Melancholy is a word often used to describe Edgar Allan Poe’s poetry and prose. In the case of Poe’s masterwork, “Ulalume,” melancholy may be an understatement when describing the poem’s mood. The sounds of the verse are hypnotic, the setting dark. The poem appears on the verge of transcending this gloom only to reaffirm it, leaving you along with the narrator submerged in a morass of utter despair and hopelessness.
Given the circumstances of Poe’s life, it’s no wonder the mood of “Ulalume” and other Poe verse is so drab. His father left him, his mother died when he was 3, and he left the University of Virginia in disgrace due to gambling debt. Later, his fiancée left him and he wound up marrying his young teenage cousin. “Ulalume” was published the year of her death, and some speculate she was its inspiration. He died under mysterious circumstances two years later. The official cause of death was congestion of the brain, but some suggest the real cause was alcoholism, rabies, epilepsy or carbon monoxide poisoning. The maudlin mood of “Ulalume” reflects that of Poe’s tragic life.
The poem’s protagonist stumbles into a dark dream world where through happenstance he comes upon the crypt of his beloved a year to the date after her death. As if the subject matter weren’t enough to set the gloomy mood, the sound of the language itself enhances it. One critic compared the poem to a gothic musical selection. Another critic claims the musical nature of the poem taps into your inner and most disturbing emotions. The title suggests the Latin “ululare,” to wail. Poe’s use of sound deepens the poem’s dark and haunting mood.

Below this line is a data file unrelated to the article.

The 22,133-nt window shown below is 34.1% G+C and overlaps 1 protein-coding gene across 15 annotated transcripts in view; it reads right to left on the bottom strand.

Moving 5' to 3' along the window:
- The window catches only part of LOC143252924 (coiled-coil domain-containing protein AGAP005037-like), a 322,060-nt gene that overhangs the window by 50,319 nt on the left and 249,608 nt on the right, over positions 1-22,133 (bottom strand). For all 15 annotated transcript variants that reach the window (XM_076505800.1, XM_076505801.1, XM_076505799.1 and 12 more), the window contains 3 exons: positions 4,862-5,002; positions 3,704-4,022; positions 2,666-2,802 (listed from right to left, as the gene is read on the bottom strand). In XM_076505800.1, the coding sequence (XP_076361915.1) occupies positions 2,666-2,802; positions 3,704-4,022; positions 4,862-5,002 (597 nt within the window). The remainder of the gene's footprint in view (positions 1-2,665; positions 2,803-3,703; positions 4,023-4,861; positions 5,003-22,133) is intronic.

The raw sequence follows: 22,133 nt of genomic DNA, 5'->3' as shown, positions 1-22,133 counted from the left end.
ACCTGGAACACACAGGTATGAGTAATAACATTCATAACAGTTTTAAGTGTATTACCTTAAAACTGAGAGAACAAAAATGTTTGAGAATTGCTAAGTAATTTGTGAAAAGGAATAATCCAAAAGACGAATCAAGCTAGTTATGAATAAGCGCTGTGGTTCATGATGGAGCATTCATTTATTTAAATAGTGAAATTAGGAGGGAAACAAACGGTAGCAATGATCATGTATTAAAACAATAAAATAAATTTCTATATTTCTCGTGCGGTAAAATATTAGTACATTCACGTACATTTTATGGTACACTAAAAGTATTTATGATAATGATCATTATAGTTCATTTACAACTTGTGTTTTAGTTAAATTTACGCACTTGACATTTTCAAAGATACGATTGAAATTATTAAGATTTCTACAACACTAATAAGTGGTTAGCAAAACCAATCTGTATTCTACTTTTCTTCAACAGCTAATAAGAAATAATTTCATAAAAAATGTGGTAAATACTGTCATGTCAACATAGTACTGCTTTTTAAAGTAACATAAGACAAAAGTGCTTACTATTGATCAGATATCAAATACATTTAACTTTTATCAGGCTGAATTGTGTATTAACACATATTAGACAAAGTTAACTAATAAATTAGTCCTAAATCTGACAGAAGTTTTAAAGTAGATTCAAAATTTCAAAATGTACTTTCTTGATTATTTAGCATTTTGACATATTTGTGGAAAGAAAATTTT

Time and Place
Like the rolling, sonorous verse, the setting evokes dread and fright. The poem takes place in October, with ashen skies, dead leaves clinging to trees and a walk through a dark and mysterious wood. In contrast to the scene, the narrator’s emotions are churning, his heart “volcanic.” Rather than uplift the mood, the narrator’s emotions against the setting heighten the dread. As the poem progresses, its time and setting blur. The narrator remains in a mysterious wood, but his conversation with his soul suggests he’s traveling inward. The mood is unsettling because of what is about to be revealed to the narrator.
Ghosts lead the narrator first to Astarte, a love goddess, where it appears the narrator may have transcended the surrounding gloom. His despair has apparently inverted to ecstasy. But less than a verse later, the narrator learns this insight provided by Astarte has led him to the tomb of his beloved Ulalume. The preceding gloom is only magnified by the hint of its transcendence. Like Adam handed an apple from the tree of knowledge, the narrator’s vision, like the bite of fruit, takes him and you, the reader, from Edenic bliss to damnation, hopelessness, despair.